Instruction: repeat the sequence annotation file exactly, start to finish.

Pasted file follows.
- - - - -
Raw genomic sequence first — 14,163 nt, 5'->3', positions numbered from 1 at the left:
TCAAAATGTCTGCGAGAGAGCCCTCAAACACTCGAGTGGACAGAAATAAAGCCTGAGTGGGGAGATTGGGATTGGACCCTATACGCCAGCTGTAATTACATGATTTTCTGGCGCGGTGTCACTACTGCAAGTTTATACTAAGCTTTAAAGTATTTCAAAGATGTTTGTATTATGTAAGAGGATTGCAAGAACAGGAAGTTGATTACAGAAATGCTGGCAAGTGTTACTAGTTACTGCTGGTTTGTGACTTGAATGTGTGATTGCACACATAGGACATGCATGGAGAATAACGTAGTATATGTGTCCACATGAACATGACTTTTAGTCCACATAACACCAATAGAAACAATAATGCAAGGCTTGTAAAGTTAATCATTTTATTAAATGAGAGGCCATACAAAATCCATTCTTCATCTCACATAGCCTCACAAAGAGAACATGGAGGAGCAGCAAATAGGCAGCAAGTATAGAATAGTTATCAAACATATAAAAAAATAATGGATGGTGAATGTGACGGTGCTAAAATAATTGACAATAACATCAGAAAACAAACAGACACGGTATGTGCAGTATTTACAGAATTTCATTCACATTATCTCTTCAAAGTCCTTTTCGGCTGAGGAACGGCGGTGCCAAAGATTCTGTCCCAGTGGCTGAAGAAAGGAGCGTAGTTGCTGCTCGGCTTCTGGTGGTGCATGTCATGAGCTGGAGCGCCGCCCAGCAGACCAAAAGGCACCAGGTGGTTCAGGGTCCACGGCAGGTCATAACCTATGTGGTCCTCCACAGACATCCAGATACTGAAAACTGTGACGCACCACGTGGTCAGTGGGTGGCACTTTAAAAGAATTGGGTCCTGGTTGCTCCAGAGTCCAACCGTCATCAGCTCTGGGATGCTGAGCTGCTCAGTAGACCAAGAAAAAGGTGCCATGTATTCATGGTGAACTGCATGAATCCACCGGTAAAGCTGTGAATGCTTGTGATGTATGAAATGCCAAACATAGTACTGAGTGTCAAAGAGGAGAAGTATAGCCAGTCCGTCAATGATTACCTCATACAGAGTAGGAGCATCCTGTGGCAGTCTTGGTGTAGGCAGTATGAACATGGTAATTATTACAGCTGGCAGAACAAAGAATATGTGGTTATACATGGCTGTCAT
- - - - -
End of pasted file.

Raw genomic sequence first — 14,163 nt, 5'->3', positions numbered from 1 at the left:
TCAAAATGTCTGCGAGAGAGCCCTCAAACACTCGAGTGGACAGAAATAAAGCCTGAGTGGGGAGATTGGGATTGGACCCTATACGCCAGCTGTAATTACATGATTTTCTGGCGCGGTGTCACTACTGCAAGTTTATACTAAGCTTTAAAGTATTTCAAAGATGTTTGTATTATGTAAGAGGATTGCAAGAACAGGAAGTTGATTACAGAAATGCTGGCAAGTGTTACTAGTTACTGCTGGTTTGTGACTTGAATGTGTGATTGCACACATAGGACATGCATGGAGAATAACGTAGTATATGTGTCCACATGAACATGACTTTTAGTCCACATAACACCAATAGAAACAATAATGCAAGGCTTGTAAAGTTAATCATTTTATTAAATGAGAGGCCATACAAAATCCATTCTTCATCTCACATAGCCTCACAAAGAGAACATGGAGGAGCAGCAAATAGGCAGCAAGTATAGAATAGTTATCAAACATATAAAAAAATAATGGATGGTGAATGTGACGGTGCTAAAATAATTGACAATAACATCAGAAAACAAACAGACACGGTATGTGCAGTATTTACAGAATTTCATTCACATTATCTCTTCAAAGTCCTTTTCGGCTGAGGAACGGCGGTGCCAAAGATTCTGTCCCAGTGGCTGAAGAAAGGAGCGTAGTTGCTGCTCGGCTTCTGGTGGTGCATGTCATGAGCTGGAGCGCCGCCCAGCAGACCAAAAGGCACCAGGTGGTTCAGGGTCCACGGCAGGTCATAACCTATGTGGTCCTCCACAGACATCCAGATACTGAAAACTGTGACGCACCACGTGGTCAGTGGGTGGCACTTTAAAAGAATTGGGTCCTGGTTGCTCCAGAGTCCAACCGTCATCAGCTCTGGGATGCTGAGCTGCTCAGTAGACCAAGAAAAAGGTGCCATGTATTCATGGTGAACTGCATGAATCCACCGGTAAAGCTGTGAATGCTTGTGATGTATGAAATGCCAAACATAGTACTGAGTGTCAAAGAGGAGAAGTATAGCCAGTCCGTCAATGATTACCTCATACAGAGTAGGAGCATCCTGTGGCAGTCTTGGTGTAGGCAGTATGAACATGGTAATTATTACAGCTGGCAGAACAAAGAATATGTGGTTATACATGGCTGTCAT